• at a syntax that is problematic but valid

Python Built-in Exception  UserWarning:

  • Base class for self-defined warnings

Python Built-in Exception  FutureWarning:

  • when using functionalities that will change in future versions

Python Built-in Exception ImportWarning:

  • for problems caused by integrating a Module

Python Built-in Exception UnicodeWarning:

  • for Unicode-specific problems

Python Built-in Exception BytesWarning:

  • for byte-specific problems

Python Built-in Exception ResourceWarning:

  • if there are problems with the use of resources


The BaseException class is the base class of all Python Exceptions and thus represents a Basic functionality available that is available for all Python Exception types. For this Reason it should be discussed here. The basic functionality that BaseException provides consists of an essential one Attribute named args. This is a tuple in which all parameters that were passed to the Python Exception when it was instantiated. With these parameters it is then possible later when catching the Python Exception, detailed Get information about the error that has occurred. Using the The following example demonstrates the args attribute:

Throwing an Python Exception:

So far we have only considered Python Exceptions that were generated in the event of an error by the Python Interpreter were thrown. However, it is also possible using the raise statement throw an exception yourself:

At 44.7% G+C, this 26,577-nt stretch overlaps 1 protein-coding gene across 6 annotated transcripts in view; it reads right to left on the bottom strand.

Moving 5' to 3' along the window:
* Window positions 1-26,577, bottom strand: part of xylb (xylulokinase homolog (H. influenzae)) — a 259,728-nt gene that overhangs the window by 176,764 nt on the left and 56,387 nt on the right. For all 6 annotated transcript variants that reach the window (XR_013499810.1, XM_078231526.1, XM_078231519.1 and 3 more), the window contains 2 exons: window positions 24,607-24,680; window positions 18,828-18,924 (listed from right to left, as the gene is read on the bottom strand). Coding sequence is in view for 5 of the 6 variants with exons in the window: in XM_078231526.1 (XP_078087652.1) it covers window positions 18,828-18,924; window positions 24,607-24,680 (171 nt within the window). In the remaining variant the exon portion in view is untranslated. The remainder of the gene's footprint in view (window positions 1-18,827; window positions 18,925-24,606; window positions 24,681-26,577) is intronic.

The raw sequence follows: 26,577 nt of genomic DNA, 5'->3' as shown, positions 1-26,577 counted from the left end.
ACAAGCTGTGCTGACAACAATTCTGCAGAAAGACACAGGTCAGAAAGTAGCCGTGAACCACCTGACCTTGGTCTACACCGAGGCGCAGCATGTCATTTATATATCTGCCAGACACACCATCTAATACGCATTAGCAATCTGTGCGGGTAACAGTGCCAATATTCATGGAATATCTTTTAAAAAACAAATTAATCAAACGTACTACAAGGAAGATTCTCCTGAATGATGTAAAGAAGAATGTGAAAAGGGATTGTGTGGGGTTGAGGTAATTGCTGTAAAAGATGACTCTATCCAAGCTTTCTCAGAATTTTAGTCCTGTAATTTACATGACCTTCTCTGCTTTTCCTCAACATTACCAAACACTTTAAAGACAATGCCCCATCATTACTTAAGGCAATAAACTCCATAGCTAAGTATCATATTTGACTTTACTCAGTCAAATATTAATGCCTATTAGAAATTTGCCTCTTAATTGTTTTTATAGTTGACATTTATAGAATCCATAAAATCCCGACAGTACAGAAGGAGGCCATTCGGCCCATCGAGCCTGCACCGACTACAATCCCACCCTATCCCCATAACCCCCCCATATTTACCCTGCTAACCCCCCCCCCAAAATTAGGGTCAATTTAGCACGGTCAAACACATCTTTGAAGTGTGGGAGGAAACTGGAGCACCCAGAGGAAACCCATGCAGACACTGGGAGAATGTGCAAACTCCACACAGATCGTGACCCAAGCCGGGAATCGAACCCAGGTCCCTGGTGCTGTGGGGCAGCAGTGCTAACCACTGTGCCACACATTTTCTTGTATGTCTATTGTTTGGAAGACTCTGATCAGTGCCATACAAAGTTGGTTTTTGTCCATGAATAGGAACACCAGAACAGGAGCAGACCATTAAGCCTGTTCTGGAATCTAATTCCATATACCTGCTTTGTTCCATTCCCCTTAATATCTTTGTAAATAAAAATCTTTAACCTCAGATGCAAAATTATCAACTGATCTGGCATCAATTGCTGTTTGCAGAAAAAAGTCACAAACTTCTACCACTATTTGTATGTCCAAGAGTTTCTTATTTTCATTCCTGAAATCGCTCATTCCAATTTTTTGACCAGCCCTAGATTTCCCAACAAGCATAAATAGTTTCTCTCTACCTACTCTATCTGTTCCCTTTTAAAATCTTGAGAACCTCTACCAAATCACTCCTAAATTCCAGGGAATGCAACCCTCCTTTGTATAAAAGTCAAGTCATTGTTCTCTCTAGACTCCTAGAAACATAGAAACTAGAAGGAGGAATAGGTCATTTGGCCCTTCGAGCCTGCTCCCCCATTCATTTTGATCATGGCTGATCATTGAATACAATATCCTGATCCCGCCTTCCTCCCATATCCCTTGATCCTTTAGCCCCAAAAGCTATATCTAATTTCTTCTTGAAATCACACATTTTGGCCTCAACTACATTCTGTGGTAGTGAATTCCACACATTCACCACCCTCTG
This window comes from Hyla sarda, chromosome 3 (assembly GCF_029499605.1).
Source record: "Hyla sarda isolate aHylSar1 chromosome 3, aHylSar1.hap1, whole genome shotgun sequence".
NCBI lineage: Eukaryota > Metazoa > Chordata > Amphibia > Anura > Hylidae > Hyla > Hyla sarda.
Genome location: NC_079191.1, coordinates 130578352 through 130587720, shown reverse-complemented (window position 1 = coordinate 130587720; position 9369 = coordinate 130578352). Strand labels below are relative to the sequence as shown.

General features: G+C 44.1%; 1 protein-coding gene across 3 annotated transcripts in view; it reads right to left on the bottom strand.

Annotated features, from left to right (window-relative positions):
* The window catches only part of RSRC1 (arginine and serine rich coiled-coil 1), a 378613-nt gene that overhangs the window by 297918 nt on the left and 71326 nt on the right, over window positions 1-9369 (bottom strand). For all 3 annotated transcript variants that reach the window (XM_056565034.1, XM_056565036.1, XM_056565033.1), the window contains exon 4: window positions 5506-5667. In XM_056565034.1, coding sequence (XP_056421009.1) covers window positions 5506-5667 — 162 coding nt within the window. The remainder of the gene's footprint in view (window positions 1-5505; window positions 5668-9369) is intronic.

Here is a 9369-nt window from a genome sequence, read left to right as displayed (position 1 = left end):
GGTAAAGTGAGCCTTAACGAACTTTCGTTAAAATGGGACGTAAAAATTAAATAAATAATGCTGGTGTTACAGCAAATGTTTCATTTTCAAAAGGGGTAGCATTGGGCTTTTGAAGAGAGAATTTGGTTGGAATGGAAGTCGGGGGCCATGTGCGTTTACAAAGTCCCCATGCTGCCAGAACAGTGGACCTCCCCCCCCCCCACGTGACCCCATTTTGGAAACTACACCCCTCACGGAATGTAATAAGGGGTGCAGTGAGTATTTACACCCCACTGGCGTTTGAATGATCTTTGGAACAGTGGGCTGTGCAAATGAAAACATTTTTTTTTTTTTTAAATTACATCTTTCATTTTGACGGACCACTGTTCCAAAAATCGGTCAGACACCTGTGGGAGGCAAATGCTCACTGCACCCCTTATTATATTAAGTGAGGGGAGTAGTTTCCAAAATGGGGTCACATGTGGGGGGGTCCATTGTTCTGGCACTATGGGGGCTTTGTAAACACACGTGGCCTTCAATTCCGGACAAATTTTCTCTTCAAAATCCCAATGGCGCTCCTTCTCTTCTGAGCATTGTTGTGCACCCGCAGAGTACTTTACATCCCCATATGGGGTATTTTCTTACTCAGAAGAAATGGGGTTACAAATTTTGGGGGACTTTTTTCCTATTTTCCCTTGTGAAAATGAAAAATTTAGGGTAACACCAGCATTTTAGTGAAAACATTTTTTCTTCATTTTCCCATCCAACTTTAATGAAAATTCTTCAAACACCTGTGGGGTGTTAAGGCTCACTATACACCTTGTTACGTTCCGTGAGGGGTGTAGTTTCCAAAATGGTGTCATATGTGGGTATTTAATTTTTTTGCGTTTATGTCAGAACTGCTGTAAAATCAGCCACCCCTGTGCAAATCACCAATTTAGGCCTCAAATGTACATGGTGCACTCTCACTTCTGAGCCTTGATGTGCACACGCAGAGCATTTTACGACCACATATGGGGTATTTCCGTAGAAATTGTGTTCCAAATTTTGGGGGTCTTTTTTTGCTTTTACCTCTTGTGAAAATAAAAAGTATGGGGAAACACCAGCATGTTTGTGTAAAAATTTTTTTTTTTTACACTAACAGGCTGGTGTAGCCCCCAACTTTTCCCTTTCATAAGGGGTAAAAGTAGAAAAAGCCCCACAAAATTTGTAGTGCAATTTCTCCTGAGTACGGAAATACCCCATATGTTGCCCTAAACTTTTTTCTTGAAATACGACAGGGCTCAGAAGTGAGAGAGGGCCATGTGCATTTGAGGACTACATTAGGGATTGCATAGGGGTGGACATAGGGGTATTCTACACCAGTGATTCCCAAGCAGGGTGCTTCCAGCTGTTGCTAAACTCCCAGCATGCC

To do this, the keyword raise is written, followed by an instance. This may only be an instance of a class derived from BaseException. Throwing instances other data types, especially strings, are not possible:

>> raise “hello world”

Traceback (most recent call last):

File “<stdin>”, line 1, in <module>

TypeError: exceptions must derive from BaseException

In the following section we would like to discuss how exceptions in the program can be intercepted so that they do not end in a traceback, but to the Python Exception handling can be used.

Catching an Python Exception:

This section is about how to get thrown into a subfunction Python Exception can be caught in the call levels above. The Catching an Python Exception is necessary in order to react to the error that has occurred can. Imagine a program that takes data from a user-specified File reads. The program uses the following for this purpose, at the moment very simple function get that returns the opened file object:

def get(name):

     return open(name)

If no file with the specified name exists, the built-in Function open an IOError Python Exception. Since the get function does not respond to this Python Exception responds, it is passed up in the call hierarchy and caused and finally an early termination of the program.